STUDIES ON THE IMMUNOPARASITOLOGY OF EASTERN PAINTED TURTLES (CHRYSEMYS PICTA PICTA) AND SNAPPING TURTLES (CHELYDRA SERPENTINA) EXPOSED TO SPIRORCHID BLOOD FLUKES (SPIRORCHIS SCRIPTA) (REPTILE)
Humoral and cellular immune responses of painted turtles (Chrysemys picta picta) and snapping turtles (Chelydra serpentina) to antigens from the eggs of the trematode Spirorchis scripta were monitored. Trematode eggs were removed from painted turtle lungs, pulverized, and injected into known parasite-free snapping turtles. Injected snapping turtles had greater numbers of eosinophilic granulocytic cells (EGC) in their spleens, where crushed egg particles may have been sequestered, than did naturally infected painted turtles with old spleen lesions, suggesting that EGC-type cells are early participants in reptilian anti-helminth defenses. Snapping turtles also produced specific antibody to spirorchid eggs observable in agglutination, gel precipitation, and ova precipitin tests. The immune response intensities were dependent on holding tank temperature and frequency of antigenic stimulation.^ Rhode Island painted turtles had high incidence of spirorchidiasis (81.82%). Lung tissue was the most heavily burdened with trematode eggs and was the most reliable indicator of trematode infection. Infected painted turtles had significantly higher proportions of gamma globulin fraction in sera separated by electrophoresis than did noninfected turtles, suggesting that antibody to spirorchids was being produced. No significant differences were found between agglutination, precipitation, and ova precipitin reactions for infected and noninfected painted turtles. This suggests that noninfected turtles were previously exposed to spirorchid antigen and were maintaining levels of antibody, perhaps in anticipation of future infection. Alternatively, spirorchid antigen in turtles may have the properties of Forrsman antigen (common to many animal tissues) in mammals. Infected painted turtles were heavily burdened with spirorchid eggs in lung and spleen; otherwise they appeared healthy and reproductively active. Many trematode eggs seen microscopically in spleen, kidney, liver, pancreas, and enteric organs were being destroyed by host cellular responses. These findings indicate painted turtles are adapted to defending against schistosomes and are able to survive infections which are seriously debilitating to mammals, especially primates. Whether or not infections in mammals and reptiles can be equated has yet to be proven and seems rhetorical. Since similar cells participate in parasitic infections of both animal classes, the proposal is made that infectious responses are similar within phylogenetic constraints. ^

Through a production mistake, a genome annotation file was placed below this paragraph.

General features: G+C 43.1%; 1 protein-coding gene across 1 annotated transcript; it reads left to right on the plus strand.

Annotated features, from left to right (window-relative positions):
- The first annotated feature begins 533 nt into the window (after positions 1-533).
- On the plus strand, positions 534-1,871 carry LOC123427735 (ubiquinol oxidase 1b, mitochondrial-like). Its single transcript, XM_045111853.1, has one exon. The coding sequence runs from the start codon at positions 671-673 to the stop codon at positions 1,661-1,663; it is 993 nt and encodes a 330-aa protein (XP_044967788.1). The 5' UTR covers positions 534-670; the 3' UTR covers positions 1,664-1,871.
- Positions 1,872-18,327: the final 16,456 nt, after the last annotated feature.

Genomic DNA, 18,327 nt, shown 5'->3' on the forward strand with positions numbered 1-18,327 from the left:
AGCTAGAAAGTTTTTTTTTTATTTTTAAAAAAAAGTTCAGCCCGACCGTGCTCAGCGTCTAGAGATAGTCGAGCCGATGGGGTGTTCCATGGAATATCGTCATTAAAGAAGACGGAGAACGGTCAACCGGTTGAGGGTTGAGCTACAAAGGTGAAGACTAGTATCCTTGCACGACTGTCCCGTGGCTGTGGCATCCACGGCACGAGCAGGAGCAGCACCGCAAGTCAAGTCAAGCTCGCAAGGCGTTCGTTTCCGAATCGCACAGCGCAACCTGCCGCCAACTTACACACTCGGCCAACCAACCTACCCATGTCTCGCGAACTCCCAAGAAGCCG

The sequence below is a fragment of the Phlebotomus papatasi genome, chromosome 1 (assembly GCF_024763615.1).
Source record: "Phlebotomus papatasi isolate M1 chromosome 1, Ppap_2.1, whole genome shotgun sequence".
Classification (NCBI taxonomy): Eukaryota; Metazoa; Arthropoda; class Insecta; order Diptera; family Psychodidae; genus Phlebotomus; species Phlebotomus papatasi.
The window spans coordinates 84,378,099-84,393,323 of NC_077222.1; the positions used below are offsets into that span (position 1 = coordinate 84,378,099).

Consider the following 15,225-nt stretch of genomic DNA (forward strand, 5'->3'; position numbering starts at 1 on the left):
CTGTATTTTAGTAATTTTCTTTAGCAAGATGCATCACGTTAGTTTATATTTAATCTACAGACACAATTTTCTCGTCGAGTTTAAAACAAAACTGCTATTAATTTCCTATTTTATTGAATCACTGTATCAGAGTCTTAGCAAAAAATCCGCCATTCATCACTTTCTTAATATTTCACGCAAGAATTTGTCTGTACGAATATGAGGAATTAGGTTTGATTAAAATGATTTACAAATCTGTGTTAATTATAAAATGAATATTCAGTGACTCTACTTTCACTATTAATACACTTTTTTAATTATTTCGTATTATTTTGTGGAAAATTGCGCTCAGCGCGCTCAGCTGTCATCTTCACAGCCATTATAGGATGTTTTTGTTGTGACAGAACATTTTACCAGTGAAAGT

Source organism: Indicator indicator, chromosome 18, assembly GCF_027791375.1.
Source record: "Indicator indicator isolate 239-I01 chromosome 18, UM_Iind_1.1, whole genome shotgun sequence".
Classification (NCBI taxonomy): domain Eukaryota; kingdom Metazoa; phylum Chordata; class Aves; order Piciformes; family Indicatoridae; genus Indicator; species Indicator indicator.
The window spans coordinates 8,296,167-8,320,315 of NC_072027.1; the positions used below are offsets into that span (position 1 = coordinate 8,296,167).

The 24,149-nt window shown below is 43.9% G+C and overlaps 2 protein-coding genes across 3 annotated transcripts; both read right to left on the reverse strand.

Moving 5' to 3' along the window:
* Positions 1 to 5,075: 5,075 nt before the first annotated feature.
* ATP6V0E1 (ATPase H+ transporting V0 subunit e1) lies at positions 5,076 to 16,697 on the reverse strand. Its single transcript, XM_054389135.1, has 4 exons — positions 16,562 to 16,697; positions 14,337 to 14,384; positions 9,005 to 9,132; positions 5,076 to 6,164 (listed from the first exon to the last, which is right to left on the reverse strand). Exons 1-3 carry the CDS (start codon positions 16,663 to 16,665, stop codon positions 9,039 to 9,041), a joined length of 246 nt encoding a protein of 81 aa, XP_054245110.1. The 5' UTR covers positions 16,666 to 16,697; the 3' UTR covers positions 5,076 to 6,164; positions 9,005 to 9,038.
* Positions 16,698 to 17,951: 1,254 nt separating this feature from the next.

Health Sciences, Immunology
DAVID MARRS HUDSON,
"STUDIES ON THE IMMUNOPARASITOLOGY OF EASTERN PAINTED TURTLES (CHRYSEMYS PICTA PICTA) AND SNAPPING TURTLES (CHELYDRA SERPENTINA) EXPOSED TO SPIRORCHID BLOOD FLUKES (SPIRORCHIS SCRIPTA) (REPTILE)"
Dissertations and Master's Theses (Campus Access).